There are a few dark corners of the jumper world that its always good to be aware of, the main one being that most are part of the fast fashion industry. Just earlier this year I watched The True Cost on Netflix, which really brought to light the issues with fast fashion.
Fast fashion is the concept that fashion is so cheap that we can afford to buy an outfit not just every season, but every month and with prices of clothes in shops being so low that we have to wonder how they are doing this?
So how can we make sure when buying our winter jumpers that we are making the most ethical choices?
I would recommend looking online specifically for companies who guarantee ethical labour, or maybe individuals who hand-make jumpers, there are a few other aspects we can take into consideration such as clothes that are made from organic materials and carbon neutral clothing.
So I’ve put together a few shops, jumpers and searches to give you some ideas for the chilly season.
One of my favourite go to shops for ethical clothing is the Ethical Superstore (I know I have mentioned this store in more than one blog now but never mind.) From cosy coats and jumpers to those nice thick winter socks, they have a basic range of colours to keep you warm.
If you’re looking for cute jumpers for the little tots then I found this site, Ethical Market that does ethical kids clothes.
If you did want to find somewhere on the high street, H&M do a conscious range, and when in their stores this can be found by looking for the green labels and is also online .
Another great place I found lots of nice handmade jumpers is Etsy, an online market place where you can find independant stores and gift ideas made my individuals.
For the ultimate ethical jumper
Why not try making your own? You’ll be able to make it to your exact size and design specifications, and will end up with something you’ll be able to treasure for a long time, You could also try making it from vegan friendly yarn such as hemp or bamboo wool (acrylic yarn is vegan friendly but it is made from plastic so natural alternative are more enviormentally friendly).
If you do want to make your own you can even go one step further and source your yarn from charity shops therefore giving new life to a pre loved items, supporting a charity and making a gift that is homemade.
Remember parlour games?
These are terrific for playing with friends and the board games can usually be bought off eBay second hand – or check charity shops. There’s time for Christmas TV but to have a proper family or friends get together, you can’t beat games.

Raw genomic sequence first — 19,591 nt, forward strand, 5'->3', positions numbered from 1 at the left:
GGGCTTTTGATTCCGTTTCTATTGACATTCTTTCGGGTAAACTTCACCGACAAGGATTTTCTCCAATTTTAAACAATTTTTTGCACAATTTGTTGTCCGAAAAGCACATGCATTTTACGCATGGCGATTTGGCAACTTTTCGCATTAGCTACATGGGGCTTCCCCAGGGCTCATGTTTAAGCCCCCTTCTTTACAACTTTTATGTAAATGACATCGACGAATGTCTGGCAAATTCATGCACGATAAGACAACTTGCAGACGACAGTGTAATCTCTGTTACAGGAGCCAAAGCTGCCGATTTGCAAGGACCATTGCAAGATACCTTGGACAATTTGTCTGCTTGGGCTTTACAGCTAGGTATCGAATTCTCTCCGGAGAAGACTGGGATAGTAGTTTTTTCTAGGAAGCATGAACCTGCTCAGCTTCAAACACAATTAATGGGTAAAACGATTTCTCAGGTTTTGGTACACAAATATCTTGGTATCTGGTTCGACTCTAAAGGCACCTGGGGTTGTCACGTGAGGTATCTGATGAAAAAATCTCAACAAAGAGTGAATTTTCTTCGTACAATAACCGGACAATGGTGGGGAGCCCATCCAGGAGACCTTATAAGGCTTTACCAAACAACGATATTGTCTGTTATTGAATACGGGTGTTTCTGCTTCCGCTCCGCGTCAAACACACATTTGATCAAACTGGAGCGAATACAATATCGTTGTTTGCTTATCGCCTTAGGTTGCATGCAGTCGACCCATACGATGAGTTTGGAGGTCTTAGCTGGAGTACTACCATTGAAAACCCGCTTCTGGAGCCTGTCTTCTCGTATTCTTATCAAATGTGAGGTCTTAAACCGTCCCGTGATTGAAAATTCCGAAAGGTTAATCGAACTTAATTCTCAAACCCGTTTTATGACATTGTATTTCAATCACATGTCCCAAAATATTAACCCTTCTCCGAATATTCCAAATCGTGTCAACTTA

Here are our top four favourite Christmas games, best played with a lovely bottle of wine or perhaps a big box of Booja-Booja truffles:
This one works with a spinner and you move around the board as you get points. You get a word – from categories of Object, Nature, Random, Person, Action and World – and you have to describe it using actions to the other members of your team. You’re on a timer too, it gets loud, especially with alcohol!
This is properly silly. You have to come up with fake answers to questions and see if anyone believes you. After a while you start to get into people’s style (one of my family members always tries to involve sheep in their answers?) – worrying when people you love are utterly convincing at making up plausible sounding stuff!
Anyone else remember playing this when they were a kid? The murderer covertly winks at the other players who fall over dead (making sound effects, obvs). The ‘detective’ has to catch the murderer. When you get to three people left alive the detective must use logic and reason to catch the murderer…intriguing watson.
4. Our Special Christmas Arjuna Game
For this game you need a few Arjunites up in the back office. You all try to do different important Christmas tasks at once, speaking encouragingly out loud to one another. One person should be using a spreadsheet with complex formulae to check. One person should be counting and bagging coins, saying lots of numbers out loud. Another person should be singing some Taylor Swift and another something more like Bob Dylan. The person who manages to complete the Suma Christmas order without killing the other Arjunites wins.
As always I hope you have enjoyed reading our blog! and please do let us know what your favourite board game is to inspire others!